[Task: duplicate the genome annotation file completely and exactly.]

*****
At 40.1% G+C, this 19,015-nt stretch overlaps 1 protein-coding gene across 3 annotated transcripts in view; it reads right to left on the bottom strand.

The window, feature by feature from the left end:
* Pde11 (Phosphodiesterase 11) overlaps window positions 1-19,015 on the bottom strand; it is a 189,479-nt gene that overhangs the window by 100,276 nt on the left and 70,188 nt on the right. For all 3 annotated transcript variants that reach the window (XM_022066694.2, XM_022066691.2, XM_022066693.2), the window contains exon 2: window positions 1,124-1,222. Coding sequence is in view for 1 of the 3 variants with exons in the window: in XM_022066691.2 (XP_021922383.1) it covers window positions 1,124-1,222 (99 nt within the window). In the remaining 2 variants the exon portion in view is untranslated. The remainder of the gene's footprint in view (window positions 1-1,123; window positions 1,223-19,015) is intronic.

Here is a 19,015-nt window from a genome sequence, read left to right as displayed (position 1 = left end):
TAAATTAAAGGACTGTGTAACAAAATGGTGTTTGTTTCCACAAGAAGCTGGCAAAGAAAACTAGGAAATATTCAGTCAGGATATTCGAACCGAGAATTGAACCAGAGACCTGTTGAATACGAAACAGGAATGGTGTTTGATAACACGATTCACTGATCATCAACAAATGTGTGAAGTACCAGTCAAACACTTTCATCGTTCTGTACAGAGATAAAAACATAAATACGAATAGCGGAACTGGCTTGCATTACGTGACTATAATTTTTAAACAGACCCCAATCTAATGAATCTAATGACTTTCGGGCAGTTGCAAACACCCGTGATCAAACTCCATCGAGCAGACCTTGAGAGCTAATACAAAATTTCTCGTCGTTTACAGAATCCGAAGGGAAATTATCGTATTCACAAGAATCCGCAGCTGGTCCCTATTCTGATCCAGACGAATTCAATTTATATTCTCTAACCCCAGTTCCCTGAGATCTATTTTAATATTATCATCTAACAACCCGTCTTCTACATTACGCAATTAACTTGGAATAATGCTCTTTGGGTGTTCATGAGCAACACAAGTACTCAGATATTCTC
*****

At 40.1% G+C, this 19,015-nt stretch overlaps 1 protein-coding gene across 3 annotated transcripts in view; it reads right to left on the bottom strand.

The window, feature by feature from the left end:
* Pde11 (Phosphodiesterase 11) overlaps window positions 1-19,015 on the bottom strand; it is a 189,479-nt gene that overhangs the window by 100,276 nt on the left and 70,188 nt on the right. For all 3 annotated transcript variants that reach the window (XM_022066694.2, XM_022066691.2, XM_022066693.2), the window contains exon 2: window positions 1,124-1,222. Coding sequence is in view for 1 of the 3 variants with exons in the window: in XM_022066691.2 (XP_021922383.1) it covers window positions 1,124-1,222 (99 nt within the window). In the remaining 2 variants the exon portion in view is untranslated. The remainder of the gene's footprint in view (window positions 1-1,123; window positions 1,223-19,015) is intronic.

Here is a 19,015-nt window from a genome sequence, read left to right as displayed (position 1 = left end):
TAAATTAAAGGACTGTGTAACAAAATGGTGTTTGTTTCCACAAGAAGCTGGCAAAGAAAACTAGGAAATATTCAGTCAGGATATTCGAACCGAGAATTGAACCAGAGACCTGTTGAATACGAAACAGGAATGGTGTTTGATAACACGATTCACTGATCATCAACAAATGTGTGAAGTACCAGTCAAACACTTTCATCGTTCTGTACAGAGATAAAAACATAAATACGAATAGCGGAACTGGCTTGCATTACGTGACTATAATTTTTAAACAGACCCCAATCTAATGAATCTAATGACTTTCGGGCAGTTGCAAACACCCGTGATCAAACTCCATCGAGCAGACCTTGAGAGCTAATACAAAATTTCTCGTCGTTTACAGAATCCGAAGGGAAATTATCGTATTCACAAGAATCCGCAGCTGGTCCCTATTCTGATCCAGACGAATTCAATTTATATTCTCTAACCCCAGTTCCCTGAGATCTATTTTAATATTATCATCTAACAACCCGTCTTCTACATTACGCAATTAACTTGGAATAATGCTCTTTGGGTGTTCATGAGCAACACAAGTACTCAGATATTCTC